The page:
Although circumstances will vary from site to site, a non-penetrating square-based stand with a 2″x72″ mast (search the internet for “EZ NP-72-200”) has been used frequently.
Note that a guy-wire kit, 2) pieces 14+ inches long of channel strut, related pole clamps and nuts and metal ground stakes are also recommended when using a mast that is not cemented firmly in the ground.
A pollen sensor runs off of household power (110v US/220v EU) that is connected to a 12v DC adapter. That connection from household power is typically made by running an outdoor-rated extension cord to the power supply. Their connection needs to be waterproof and a special enclosure is often used.
The example below is not one we’ve tested but serves to illustrate the kind of product that is capable of waterproofing the connection.
The maintenance cycle is once every 30 or 45 days, although we’ve had devices running longer without physical intervention.
Once the consumable tape roll is empty, you’ll remove the collection lid by hand, unscrew the bolt using the allen wrench, counter-twist and remove the take-up spool, and dust off the parts using a moisture-free electronics aerosol duster.
DO NOT USE HIGH PRESSURE AIR FROM A COMPRESSOR THAT IS NOT EQUIPPED WITH AN INLINE DIRT, MOISTURE AND OIL FILTER!
Full instructions for reassembly are available in our user’s guide.
While we recommend a data cable going directly from the device to a router, for some customers that has not been practical. They were able to get their airborne particulate data by connecting their pollen monitor to a wireless bridge.
We won’t recommend or endorse a wireless bridge that may be required for your application, but here is one that at least indicates the kind of device you’ll need to source. Try this one for long-range needs.
If you want to try making an LTE/mobile bridge connection, a device like this or this may work. Like the prior suggestions, these remain untested in our application and you’ll need to look to your own technicians for support connecting to the internet.
There are many variables so a specific answer cannot be provided regarding data exchange, but 25-48kbps (about 3 gigabit/month) is a working ballpark range to consider as you look to connecting a pollen sensor to a network.
Power-over-ethernet (PoE) is NOT supported.
Essentially these turn the pollen sensor into a wireless device, so you’ll need to have a wireless router for it to talk to. Also note that you’ll need to plug this device or one like it into a household power supply, and don’t forget to get a product rated for exposure to the outdoors if that applies!
Our device takes ambient air into its interior where it’s examined with a microscope and photographed. These images are processed using complex algorithms to determine what kind of particles were in the air.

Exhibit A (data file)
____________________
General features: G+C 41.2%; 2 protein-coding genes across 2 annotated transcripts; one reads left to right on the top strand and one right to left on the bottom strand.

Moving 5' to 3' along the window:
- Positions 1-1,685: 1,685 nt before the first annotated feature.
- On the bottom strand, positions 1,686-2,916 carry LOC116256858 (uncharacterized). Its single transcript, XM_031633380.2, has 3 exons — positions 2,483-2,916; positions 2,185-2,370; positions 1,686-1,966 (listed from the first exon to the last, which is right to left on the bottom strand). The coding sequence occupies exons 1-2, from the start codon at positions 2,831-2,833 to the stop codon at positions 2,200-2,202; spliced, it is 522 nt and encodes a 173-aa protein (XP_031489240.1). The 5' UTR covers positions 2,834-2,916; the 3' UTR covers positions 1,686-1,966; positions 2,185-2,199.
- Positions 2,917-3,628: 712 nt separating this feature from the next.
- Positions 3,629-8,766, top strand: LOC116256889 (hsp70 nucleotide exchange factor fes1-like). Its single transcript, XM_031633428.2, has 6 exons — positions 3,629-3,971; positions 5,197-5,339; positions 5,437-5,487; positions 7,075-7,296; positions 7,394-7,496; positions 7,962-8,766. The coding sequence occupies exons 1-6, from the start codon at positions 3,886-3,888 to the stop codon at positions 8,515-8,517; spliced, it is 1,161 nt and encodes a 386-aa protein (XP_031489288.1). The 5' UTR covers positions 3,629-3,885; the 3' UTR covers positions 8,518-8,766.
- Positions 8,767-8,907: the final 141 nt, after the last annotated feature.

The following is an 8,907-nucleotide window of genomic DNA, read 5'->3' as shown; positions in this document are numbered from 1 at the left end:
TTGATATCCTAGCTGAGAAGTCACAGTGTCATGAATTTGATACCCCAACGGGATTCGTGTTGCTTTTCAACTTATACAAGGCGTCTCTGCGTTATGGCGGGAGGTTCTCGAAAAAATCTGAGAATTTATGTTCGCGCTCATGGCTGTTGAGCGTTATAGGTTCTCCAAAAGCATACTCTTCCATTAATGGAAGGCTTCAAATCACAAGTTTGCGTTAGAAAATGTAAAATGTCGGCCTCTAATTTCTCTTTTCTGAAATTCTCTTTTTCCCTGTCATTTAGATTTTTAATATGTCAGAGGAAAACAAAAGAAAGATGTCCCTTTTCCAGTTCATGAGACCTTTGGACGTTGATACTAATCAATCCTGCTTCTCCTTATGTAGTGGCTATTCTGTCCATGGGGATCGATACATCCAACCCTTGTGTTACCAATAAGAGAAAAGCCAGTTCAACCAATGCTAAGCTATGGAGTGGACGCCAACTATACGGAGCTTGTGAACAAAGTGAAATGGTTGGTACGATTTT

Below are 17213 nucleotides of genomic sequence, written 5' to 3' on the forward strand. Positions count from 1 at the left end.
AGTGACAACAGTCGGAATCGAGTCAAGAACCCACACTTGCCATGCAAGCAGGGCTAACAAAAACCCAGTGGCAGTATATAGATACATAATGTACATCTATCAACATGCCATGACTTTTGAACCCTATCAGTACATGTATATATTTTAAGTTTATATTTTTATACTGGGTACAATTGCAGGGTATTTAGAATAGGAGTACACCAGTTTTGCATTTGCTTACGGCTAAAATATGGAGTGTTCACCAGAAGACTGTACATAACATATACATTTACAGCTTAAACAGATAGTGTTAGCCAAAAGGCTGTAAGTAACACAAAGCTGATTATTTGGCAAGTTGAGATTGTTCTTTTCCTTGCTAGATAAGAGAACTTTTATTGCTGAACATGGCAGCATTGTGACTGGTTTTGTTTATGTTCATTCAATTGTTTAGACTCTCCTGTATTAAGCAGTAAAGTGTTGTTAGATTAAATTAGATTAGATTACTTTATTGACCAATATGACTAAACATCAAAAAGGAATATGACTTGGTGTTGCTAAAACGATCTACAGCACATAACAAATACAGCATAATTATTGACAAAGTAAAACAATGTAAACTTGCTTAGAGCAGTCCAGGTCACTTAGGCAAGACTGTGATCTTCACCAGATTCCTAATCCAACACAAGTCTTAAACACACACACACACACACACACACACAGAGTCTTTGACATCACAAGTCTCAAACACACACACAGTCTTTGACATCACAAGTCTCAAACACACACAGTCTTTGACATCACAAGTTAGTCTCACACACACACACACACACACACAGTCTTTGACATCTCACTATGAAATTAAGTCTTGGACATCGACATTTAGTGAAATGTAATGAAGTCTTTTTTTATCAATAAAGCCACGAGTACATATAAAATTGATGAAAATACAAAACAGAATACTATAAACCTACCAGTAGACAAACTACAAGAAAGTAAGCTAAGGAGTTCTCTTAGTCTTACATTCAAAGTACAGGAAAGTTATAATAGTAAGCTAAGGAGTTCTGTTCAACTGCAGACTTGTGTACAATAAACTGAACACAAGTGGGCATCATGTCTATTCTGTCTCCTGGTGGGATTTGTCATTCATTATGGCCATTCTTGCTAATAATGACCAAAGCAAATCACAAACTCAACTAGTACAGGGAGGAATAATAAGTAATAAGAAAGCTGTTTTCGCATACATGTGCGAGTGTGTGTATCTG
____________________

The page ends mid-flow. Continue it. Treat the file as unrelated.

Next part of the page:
In a way, this is very similar to what happens when trained professionals examine microscope slides that have been exposed to dirty air. The difference, of course, is that our process automates that tedious, time-consuming and often expensive effort.
The data that an Automated Pollen Sensor generates is accessible through several channels:
- Device owners can log into their portal using their web browser. There they’ll be able to see images of pollen, dust and mold (or, if they have clean air, nothing!). They’ll also be able to review graphs of what was in the air by day/week/month/quarter and year. Note that in order to log in you’ll need to create a username and password and provision the device. See the User’s Guide for additional information.
- App users can see data coming from a device near them (or of their choosing) by using a mobile app.
- Software developers and data resellers can license pollen data from the network of particulate sensors through an API
The Pollen Sense Automated Pollen Sensor is getting smarter all the time. It uses machine learning to decide if a particle is dirt, pollen, or mold. The list is growing…aside from silicates and mold, we are currently teaching it about the following airborne pollen allergens:
- Bald Cypress (Taxodium distichum)
- Red Oak (Quercus rubra)
- Eastern Cottonwood (Populus deltoides)
- White Ash (Fraxinus americana)
- Silver Birch (Betula pendula)
- American Elm (Ulmus americana)
- Red Alder (Alnus rubra)
- White Mulberry (Morus alba)
- Perennial Ryegrass (Lolium perenne)
- Black Willow (Salix nigra)
- Hardy Pecan (Carya illinoinensis)
- Box Elder (Acer negundo)
- White Pine (Pinus strobus)
- Kentucky Bluegrass (Poa pratensis)
- Olive (Olea europa)
- Hackberry (Celtis occidentalis)